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James Webb Telescope will help find life-friendly exoplanets

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James Webb Telescope will help find life-friendly exoplanets

According to reports, at present, astronomers have analyzed the distant terrestrial planet TRAPPIST-1e and established a new framework for extrasolar planets, which will help scientists determine whether there are planets suitable for life or human habitation outside the solar system.

TRAPPIST-1e is one of seven planets in the TRAPPIST-1 planetary system, which orbits a low-temperature M dwarf star 39 light-years from Earth. In fact, all of these exoplanets are thought to be rocky or Earth-sized Terrestrial planets, making the TRAPPIST-1 planetary system an important focal point in the search for extraterrestrial life.

In the coming year, the TRAPPIST-1 planetary system and the TRAPPIST-1e planet will be the focus of research for the James Webb Space Telescope (JWST), and TRAPPIST-1e is also considered to be the most likely habitable exoplanet discovered to date. one of the planets.

The latest study used computer simulations of the climate of TRAPPIST-1e, a planet similar in size to Earth but 40 percent less massive, in the host star’s habitable zone, where temperatures are suitable for liquid water to exist.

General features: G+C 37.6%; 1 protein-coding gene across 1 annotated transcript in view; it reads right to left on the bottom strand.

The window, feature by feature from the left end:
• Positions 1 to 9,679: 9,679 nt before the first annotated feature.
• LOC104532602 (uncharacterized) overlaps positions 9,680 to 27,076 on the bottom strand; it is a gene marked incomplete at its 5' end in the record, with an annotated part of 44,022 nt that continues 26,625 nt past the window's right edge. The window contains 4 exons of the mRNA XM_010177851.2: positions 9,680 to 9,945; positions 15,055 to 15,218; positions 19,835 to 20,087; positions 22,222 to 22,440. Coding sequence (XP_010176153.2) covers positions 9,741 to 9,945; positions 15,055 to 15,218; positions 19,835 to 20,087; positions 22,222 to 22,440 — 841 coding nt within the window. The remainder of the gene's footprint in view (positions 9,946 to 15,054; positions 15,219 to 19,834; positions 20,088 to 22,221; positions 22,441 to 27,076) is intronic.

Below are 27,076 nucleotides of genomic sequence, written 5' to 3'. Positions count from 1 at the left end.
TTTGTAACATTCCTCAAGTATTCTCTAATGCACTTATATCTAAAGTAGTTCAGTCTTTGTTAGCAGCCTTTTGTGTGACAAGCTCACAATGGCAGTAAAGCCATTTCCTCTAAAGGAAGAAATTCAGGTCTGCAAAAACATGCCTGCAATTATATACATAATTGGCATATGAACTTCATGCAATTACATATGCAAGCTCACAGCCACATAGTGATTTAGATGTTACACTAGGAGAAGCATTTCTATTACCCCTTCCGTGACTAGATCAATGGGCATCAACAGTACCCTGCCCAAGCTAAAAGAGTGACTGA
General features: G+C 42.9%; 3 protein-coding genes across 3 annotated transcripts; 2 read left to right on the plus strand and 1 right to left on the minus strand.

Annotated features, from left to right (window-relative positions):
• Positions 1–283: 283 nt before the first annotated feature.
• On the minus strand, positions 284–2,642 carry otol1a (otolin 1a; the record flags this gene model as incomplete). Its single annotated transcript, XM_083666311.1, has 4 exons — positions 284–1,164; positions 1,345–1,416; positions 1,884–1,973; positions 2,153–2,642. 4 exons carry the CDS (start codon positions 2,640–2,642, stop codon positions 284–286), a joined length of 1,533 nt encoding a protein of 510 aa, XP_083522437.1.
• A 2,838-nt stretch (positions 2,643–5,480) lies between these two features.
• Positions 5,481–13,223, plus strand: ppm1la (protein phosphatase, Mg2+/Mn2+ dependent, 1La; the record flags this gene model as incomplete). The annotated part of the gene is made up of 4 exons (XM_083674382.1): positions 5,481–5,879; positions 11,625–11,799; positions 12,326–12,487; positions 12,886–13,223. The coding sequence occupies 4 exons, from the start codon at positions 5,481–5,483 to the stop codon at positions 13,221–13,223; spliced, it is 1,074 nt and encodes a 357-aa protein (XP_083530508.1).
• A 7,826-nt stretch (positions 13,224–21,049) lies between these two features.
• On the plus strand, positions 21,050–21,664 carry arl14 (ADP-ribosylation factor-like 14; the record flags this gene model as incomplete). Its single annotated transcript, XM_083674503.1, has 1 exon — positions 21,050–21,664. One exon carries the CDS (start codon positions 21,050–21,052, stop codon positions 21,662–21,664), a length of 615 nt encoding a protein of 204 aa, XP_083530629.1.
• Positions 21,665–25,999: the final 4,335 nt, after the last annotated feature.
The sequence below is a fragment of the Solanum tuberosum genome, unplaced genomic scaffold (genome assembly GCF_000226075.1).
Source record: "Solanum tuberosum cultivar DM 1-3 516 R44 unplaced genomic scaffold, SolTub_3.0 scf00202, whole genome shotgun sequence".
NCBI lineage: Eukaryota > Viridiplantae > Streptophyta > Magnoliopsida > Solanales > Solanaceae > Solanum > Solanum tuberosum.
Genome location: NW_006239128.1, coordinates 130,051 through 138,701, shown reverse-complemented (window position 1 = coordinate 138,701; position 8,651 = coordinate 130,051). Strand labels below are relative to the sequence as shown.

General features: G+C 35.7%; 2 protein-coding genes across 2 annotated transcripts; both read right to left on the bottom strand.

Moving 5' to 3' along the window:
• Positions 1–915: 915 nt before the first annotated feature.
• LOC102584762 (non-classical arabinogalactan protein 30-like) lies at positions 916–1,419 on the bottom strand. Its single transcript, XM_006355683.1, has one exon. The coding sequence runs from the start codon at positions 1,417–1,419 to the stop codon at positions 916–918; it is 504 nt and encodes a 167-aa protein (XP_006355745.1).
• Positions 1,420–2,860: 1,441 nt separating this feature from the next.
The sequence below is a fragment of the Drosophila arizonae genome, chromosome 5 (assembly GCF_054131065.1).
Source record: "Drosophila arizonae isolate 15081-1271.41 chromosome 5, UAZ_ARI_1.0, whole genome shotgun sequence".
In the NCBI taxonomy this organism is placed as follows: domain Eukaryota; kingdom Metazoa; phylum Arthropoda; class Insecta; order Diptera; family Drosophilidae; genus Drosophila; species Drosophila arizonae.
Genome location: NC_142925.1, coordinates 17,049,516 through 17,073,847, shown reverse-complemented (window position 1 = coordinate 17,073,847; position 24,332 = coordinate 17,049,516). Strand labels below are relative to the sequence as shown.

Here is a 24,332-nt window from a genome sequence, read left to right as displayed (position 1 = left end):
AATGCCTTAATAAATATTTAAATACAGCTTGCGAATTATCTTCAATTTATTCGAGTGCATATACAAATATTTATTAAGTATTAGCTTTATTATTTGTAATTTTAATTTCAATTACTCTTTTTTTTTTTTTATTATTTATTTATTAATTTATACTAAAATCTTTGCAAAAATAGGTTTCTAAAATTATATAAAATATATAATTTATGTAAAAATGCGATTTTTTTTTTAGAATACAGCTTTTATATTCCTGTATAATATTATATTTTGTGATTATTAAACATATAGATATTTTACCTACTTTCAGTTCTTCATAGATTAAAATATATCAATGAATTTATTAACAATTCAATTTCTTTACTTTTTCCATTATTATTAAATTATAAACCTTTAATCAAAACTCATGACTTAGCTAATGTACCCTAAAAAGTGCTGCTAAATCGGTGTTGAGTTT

The researchers looked at TRAPPIST-1e’s simulated climate response, specifically the effect of carbon dioxide on extreme weather conditions and the rate of weather change, and then compared TRAPPIST-1e to Earth. Professor Assaf Hochman of the Hebrew University of Jerusalem, Israel, who led the study, said that these two variables are crucial for the existence of life on other planets, and scientists are currently conducting the most in-depth study ever.

Hodgman and colleagues found that TRAPPIST-1e’s atmosphere is significantly more sensitive to greenhouse gases than Earth’s, meaning that increases in greenhouse gases in TRAPPIST-1e’s atmosphere could lead to more extreme climate changes than Earth’s.

The sensitivity of TRAPPIST-1e to the greenhouse climate may be due to the tidal locking effect of the planet and the host star, which means that one side of the exoplanet is always facing the host star, and the “day side” is constantly bombarded by space radiation, which is consistent with the Earth. The rotation around the sun is different.

Hodgman concluded that the exoplanet framework we designed and the JWST observation data will help scientists to effectively assess the state of the planet’s atmosphere without having to send astronauts to visit the planet, and the planetary framework will help us make informed decisions in the future. decisions, determine which planets are habitable for humans, and even potentially find signs of life on those planets.

He and his research colleagues believe that observing the climate conditions of terrestrial exoplanets like TRAPPIST-1e will help us better understand the climate change currently happening on Earth. In addition, the study of these conditions can help scientists better A good understanding of how Earth’s atmosphere will change in the future is now reported in the Astrophysical Journal.